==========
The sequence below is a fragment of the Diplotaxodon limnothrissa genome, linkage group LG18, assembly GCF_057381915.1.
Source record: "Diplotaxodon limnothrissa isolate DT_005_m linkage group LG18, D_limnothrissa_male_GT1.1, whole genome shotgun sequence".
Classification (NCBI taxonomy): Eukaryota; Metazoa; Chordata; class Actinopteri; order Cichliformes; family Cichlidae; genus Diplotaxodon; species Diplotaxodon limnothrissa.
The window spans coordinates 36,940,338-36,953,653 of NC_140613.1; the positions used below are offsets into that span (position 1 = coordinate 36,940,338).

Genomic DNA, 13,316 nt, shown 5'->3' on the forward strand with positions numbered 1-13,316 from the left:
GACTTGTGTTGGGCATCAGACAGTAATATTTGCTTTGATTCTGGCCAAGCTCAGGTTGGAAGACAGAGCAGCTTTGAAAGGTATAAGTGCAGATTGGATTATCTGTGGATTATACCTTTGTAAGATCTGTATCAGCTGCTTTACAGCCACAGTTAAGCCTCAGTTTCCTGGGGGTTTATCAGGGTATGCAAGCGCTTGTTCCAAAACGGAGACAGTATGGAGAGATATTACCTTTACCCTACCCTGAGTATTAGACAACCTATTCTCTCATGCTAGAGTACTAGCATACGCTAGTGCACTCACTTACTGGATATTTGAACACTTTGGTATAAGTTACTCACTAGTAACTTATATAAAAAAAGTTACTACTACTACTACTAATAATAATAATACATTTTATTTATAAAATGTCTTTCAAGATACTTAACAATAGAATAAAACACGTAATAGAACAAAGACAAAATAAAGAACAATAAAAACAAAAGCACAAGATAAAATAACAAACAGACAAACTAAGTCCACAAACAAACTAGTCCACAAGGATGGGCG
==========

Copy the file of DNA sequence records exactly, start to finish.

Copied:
The sequence below is a fragment of the Diplotaxodon limnothrissa genome, linkage group LG18, assembly GCF_057381915.1.
Source record: "Diplotaxodon limnothrissa isolate DT_005_m linkage group LG18, D_limnothrissa_male_GT1.1, whole genome shotgun sequence".
Classification (NCBI taxonomy): Eukaryota; Metazoa; Chordata; class Actinopteri; order Cichliformes; family Cichlidae; genus Diplotaxodon; species Diplotaxodon limnothrissa.
The window spans coordinates 36,940,338-36,953,653 of NC_140613.1; the positions used below are offsets into that span (position 1 = coordinate 36,940,338).

Genomic DNA, 13,316 nt, shown 5'->3' on the forward strand with positions numbered 1-13,316 from the left:
GACTTGTGTTGGGCATCAGACAGTAATATTTGCTTTGATTCTGGCCAAGCTCAGGTTGGAAGACAGAGCAGCTTTGAAAGGTATAAGTGCAGATTGGATTATCTGTGGATTATACCTTTGTAAGATCTGTATCAGCTGCTTTACAGCCACAGTTAAGCCTCAGTTTCCTGGGGGTTTATCAGGGTATGCAAGCGCTTGTTCCAAAACGGAGACAGTATGGAGAGATATTACCTTTACCCTACCCTGAGTATTAGACAACCTATTCTCTCATGCTAGAGTACTAGCATACGCTAGTGCACTCACTTACTGGATATTTGAACACTTTGGTATAAGTTACTCACTAGTAACTTATATAAAAAAAGTTACTACTACTACTACTAATAATAATAATACATTTTATTTATAAAATGTCTTTCAAGATACTTAACAATAGAATAAAACACGTAATAGAACAAAGACAAAATAAAGAACAATAAAAACAAAAGCACAAGATAAAATAACAAACAGACAAACTAAGTCCACAAACAAACTAGTCCACAAGGATGGGCG